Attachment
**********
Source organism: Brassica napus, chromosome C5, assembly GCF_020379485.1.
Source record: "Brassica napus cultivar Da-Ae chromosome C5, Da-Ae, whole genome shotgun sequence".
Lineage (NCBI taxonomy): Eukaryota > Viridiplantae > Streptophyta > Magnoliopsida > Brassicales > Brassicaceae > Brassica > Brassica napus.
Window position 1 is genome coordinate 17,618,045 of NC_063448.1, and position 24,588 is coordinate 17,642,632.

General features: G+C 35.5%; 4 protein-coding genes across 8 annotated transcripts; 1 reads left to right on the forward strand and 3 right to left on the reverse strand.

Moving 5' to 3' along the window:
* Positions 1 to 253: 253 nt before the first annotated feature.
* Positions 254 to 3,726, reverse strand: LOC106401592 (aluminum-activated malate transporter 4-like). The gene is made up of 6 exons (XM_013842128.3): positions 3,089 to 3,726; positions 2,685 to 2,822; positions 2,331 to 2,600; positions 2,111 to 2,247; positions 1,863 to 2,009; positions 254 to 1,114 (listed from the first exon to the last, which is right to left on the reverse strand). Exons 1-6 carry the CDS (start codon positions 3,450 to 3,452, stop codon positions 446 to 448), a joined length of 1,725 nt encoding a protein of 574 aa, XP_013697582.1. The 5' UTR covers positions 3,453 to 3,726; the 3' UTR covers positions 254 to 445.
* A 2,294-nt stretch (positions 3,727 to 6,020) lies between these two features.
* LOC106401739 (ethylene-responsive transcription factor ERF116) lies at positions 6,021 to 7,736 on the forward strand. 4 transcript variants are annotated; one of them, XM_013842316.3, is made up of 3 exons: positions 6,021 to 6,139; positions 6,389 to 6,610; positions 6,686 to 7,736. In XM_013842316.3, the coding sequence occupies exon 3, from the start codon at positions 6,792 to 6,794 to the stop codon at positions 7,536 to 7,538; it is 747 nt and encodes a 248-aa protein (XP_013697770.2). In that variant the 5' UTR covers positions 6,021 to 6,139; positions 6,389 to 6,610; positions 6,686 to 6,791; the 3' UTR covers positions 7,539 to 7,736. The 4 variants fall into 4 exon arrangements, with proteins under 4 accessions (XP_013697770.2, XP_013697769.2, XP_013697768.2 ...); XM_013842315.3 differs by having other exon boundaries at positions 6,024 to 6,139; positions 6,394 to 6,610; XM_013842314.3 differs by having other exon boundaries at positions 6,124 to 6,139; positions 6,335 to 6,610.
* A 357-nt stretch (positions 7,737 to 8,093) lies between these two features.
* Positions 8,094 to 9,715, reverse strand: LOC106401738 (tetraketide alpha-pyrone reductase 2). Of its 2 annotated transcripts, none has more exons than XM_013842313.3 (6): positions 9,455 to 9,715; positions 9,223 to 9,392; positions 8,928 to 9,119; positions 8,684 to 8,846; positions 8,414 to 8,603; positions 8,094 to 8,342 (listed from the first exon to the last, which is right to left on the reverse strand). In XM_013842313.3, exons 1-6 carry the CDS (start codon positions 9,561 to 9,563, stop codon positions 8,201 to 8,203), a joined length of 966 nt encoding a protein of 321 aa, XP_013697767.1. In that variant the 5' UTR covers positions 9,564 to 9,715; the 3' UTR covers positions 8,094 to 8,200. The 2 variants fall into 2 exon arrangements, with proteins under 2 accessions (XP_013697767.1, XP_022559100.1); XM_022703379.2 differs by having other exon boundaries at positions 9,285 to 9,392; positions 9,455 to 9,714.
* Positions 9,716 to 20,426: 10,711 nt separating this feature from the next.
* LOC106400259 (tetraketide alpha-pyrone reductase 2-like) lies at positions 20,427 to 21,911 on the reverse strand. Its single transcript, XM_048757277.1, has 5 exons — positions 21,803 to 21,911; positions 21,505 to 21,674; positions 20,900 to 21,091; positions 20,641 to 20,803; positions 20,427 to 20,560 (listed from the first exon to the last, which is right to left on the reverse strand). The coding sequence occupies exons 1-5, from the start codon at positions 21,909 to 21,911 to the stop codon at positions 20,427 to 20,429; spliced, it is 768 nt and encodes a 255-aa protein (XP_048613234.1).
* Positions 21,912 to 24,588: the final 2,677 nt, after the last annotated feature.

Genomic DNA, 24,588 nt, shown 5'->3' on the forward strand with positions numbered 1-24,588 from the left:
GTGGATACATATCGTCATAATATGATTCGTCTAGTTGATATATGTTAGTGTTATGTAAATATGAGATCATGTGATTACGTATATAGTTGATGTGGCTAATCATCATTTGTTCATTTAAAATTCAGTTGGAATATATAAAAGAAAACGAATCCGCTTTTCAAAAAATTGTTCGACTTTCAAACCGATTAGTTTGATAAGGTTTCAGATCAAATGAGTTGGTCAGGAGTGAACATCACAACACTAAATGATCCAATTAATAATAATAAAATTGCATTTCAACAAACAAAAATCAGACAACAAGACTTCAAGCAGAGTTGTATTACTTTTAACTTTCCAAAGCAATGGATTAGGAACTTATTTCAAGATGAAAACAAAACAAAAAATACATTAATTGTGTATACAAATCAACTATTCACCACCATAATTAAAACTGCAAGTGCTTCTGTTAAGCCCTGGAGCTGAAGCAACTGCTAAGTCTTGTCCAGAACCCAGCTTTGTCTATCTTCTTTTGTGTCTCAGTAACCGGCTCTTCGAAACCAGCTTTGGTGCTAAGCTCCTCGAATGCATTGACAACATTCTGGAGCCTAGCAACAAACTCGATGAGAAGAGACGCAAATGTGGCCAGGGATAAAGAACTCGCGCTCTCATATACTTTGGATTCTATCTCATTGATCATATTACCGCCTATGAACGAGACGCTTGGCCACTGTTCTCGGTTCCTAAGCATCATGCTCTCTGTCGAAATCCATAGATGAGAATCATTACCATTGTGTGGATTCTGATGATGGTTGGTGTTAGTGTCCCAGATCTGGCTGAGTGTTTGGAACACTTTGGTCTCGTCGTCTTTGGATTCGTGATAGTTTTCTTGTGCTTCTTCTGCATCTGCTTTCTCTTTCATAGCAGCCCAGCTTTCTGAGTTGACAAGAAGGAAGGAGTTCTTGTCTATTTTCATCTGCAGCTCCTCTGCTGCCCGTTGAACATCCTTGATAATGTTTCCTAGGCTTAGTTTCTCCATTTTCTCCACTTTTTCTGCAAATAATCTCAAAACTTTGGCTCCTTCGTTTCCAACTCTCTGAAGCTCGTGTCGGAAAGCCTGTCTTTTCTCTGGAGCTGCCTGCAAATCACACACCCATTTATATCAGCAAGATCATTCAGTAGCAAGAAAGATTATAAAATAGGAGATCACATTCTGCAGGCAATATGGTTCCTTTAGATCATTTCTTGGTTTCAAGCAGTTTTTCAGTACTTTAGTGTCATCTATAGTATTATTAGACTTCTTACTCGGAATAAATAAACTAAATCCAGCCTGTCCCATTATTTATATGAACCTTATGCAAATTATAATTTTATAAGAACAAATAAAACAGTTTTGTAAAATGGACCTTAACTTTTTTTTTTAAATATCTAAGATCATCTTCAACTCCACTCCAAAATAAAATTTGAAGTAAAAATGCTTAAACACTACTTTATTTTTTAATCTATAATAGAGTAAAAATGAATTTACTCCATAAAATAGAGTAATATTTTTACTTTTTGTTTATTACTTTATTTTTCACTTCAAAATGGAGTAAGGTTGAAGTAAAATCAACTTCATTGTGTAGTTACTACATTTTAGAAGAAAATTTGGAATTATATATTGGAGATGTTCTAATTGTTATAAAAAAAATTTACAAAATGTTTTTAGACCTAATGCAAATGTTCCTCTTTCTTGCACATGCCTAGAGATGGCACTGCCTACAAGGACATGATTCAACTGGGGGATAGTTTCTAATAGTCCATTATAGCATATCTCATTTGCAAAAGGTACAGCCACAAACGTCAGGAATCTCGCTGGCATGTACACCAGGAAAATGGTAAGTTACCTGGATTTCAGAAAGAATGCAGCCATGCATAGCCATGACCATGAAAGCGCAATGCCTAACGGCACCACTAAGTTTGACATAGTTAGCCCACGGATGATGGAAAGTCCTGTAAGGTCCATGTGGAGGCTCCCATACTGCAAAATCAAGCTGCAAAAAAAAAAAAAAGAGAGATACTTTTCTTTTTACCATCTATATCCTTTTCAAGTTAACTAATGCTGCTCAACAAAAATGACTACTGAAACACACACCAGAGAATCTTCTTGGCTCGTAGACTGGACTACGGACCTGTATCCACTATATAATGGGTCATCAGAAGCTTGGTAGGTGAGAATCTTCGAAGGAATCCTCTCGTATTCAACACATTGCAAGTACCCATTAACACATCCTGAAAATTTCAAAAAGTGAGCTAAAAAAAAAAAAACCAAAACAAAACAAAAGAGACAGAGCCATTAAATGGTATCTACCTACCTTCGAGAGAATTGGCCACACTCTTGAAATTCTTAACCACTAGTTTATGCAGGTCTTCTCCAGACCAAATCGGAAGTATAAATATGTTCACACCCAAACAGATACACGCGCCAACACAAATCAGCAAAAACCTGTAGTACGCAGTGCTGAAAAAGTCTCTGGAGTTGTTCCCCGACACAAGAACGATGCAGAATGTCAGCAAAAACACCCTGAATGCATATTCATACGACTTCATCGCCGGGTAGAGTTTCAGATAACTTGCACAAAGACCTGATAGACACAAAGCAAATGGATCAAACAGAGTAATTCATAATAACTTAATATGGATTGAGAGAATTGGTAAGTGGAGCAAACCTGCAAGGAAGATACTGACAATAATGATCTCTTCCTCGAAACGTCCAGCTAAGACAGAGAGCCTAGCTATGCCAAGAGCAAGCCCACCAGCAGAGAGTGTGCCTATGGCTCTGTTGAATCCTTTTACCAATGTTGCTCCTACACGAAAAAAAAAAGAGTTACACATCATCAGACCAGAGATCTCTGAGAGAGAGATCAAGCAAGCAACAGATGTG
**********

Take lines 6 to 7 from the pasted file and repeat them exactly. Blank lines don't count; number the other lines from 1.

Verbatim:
Moving 5' to 3' along the window:
* Positions 1 to 253: 253 nt before the first annotated feature.